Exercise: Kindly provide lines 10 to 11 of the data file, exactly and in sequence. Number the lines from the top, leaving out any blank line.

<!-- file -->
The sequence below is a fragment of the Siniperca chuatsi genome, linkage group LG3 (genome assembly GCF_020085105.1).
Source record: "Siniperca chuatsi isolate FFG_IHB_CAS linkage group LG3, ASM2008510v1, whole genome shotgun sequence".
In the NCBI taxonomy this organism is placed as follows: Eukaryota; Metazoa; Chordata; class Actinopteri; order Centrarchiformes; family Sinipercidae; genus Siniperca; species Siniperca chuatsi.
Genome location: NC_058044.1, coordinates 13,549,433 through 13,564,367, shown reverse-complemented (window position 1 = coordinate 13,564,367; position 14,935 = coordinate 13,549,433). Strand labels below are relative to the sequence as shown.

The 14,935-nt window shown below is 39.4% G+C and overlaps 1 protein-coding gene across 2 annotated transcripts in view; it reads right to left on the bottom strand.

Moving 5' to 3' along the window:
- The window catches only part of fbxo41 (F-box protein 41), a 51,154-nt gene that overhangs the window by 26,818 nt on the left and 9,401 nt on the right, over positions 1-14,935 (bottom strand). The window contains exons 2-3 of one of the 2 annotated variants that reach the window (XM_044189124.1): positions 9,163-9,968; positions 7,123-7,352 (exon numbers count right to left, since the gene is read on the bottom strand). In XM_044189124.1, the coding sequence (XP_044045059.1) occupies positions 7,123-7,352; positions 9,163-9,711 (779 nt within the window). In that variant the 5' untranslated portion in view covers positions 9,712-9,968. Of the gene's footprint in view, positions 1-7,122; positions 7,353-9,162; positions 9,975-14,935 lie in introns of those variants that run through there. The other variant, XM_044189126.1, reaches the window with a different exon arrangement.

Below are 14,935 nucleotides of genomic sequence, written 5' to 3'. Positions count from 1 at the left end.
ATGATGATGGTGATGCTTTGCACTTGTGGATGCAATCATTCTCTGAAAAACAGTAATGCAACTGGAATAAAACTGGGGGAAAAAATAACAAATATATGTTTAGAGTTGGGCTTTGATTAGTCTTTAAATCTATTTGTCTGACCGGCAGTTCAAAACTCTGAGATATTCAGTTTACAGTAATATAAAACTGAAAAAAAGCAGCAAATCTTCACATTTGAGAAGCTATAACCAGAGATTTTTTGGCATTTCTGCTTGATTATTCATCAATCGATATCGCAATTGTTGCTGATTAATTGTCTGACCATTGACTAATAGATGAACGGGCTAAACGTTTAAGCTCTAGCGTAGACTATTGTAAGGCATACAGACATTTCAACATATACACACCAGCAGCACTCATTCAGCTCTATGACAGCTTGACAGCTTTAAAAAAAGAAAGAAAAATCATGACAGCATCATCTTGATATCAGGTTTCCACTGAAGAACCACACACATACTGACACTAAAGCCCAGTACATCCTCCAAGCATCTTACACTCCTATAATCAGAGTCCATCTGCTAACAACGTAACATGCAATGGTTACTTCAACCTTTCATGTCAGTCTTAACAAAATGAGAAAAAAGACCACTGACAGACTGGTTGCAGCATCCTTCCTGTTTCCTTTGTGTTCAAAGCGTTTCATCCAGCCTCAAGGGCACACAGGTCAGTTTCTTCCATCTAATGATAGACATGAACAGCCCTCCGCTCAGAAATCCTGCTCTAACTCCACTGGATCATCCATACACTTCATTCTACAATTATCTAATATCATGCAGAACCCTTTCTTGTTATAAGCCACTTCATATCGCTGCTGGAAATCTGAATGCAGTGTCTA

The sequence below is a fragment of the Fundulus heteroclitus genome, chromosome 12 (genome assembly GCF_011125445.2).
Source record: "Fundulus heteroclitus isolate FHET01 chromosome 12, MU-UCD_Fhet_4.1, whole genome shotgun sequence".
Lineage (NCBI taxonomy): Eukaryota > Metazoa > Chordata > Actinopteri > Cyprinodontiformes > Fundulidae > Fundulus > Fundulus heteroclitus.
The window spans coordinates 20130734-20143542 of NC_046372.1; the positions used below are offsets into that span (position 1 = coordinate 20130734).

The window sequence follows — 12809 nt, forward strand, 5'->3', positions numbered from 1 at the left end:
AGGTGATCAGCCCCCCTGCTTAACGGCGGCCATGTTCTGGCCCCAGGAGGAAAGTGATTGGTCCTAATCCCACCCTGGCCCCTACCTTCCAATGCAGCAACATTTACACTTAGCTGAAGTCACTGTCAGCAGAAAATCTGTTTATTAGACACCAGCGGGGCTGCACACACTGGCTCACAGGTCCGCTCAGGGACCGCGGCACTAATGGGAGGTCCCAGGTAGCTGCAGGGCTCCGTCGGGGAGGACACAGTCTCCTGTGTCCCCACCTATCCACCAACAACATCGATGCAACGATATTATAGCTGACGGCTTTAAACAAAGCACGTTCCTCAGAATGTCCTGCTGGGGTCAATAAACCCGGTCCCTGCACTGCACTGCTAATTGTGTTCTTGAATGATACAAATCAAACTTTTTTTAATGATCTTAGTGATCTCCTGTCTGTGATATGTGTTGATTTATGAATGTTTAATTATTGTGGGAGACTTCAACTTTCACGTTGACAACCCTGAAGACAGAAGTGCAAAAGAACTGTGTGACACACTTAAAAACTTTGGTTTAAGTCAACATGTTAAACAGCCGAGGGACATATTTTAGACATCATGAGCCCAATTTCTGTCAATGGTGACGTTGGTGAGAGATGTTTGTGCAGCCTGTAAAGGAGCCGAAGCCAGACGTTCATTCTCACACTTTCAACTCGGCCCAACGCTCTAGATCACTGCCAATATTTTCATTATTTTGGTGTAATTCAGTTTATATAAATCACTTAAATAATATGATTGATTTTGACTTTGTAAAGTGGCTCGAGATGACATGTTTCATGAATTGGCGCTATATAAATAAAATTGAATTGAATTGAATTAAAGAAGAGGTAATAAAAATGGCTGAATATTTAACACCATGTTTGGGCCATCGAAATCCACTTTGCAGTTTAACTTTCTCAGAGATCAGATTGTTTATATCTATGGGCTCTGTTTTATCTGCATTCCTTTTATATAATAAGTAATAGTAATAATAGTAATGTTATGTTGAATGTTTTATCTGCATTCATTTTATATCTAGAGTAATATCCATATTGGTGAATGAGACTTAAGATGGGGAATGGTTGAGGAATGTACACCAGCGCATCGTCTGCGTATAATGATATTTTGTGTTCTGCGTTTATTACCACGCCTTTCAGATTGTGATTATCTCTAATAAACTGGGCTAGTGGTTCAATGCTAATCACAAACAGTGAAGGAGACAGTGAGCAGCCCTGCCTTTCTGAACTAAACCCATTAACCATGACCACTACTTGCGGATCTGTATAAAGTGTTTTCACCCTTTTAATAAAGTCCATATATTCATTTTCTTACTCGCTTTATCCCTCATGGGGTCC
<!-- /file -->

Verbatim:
The sequence below is a fragment of the Fundulus heteroclitus genome, chromosome 12 (genome assembly GCF_011125445.2).
Source record: "Fundulus heteroclitus isolate FHET01 chromosome 12, MU-UCD_Fhet_4.1, whole genome shotgun sequence".